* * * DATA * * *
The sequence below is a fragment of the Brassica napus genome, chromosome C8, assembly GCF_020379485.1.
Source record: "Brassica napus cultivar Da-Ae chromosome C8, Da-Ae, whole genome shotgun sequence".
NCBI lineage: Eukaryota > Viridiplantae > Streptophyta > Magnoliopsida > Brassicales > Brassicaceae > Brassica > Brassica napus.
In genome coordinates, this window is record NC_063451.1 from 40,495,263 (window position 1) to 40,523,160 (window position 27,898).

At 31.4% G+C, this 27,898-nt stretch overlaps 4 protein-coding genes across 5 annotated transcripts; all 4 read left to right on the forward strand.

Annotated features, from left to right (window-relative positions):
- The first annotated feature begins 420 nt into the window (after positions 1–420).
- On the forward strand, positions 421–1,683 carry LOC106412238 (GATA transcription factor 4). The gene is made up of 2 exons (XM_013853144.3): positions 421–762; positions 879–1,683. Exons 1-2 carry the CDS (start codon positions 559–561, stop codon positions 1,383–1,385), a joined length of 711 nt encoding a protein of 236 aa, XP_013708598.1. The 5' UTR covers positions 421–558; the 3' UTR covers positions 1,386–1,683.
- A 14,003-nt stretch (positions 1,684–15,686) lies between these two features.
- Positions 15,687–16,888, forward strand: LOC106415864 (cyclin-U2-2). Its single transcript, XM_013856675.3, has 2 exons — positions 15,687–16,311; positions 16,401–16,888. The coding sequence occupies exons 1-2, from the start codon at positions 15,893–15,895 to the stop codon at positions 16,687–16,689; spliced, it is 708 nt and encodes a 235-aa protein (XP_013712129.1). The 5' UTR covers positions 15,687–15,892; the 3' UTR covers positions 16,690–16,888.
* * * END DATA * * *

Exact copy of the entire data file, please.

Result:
The sequence below is a fragment of the Brassica napus genome, chromosome C8, assembly GCF_020379485.1.
Source record: "Brassica napus cultivar Da-Ae chromosome C8, Da-Ae, whole genome shotgun sequence".
NCBI lineage: Eukaryota > Viridiplantae > Streptophyta > Magnoliopsida > Brassicales > Brassicaceae > Brassica > Brassica napus.
In genome coordinates, this window is record NC_063451.1 from 40,495,263 (window position 1) to 40,523,160 (window position 27,898).

At 31.4% G+C, this 27,898-nt stretch overlaps 4 protein-coding genes across 5 annotated transcripts; all 4 read left to right on the forward strand.

Annotated features, from left to right (window-relative positions):
- The first annotated feature begins 420 nt into the window (after positions 1–420).
- On the forward strand, positions 421–1,683 carry LOC106412238 (GATA transcription factor 4). The gene is made up of 2 exons (XM_013853144.3): positions 421–762; positions 879–1,683. Exons 1-2 carry the CDS (start codon positions 559–561, stop codon positions 1,383–1,385), a joined length of 711 nt encoding a protein of 236 aa, XP_013708598.1. The 5' UTR covers positions 421–558; the 3' UTR covers positions 1,386–1,683.
- A 14,003-nt stretch (positions 1,684–15,686) lies between these two features.
- Positions 15,687–16,888, forward strand: LOC106415864 (cyclin-U2-2). Its single transcript, XM_013856675.3, has 2 exons — positions 15,687–16,311; positions 16,401–16,888. The coding sequence occupies exons 1-2, from the start codon at positions 15,893–15,895 to the stop codon at positions 16,687–16,689; spliced, it is 708 nt and encodes a 235-aa protein (XP_013712129.1). The 5' UTR covers positions 15,687–15,892; the 3' UTR covers positions 16,690–16,888.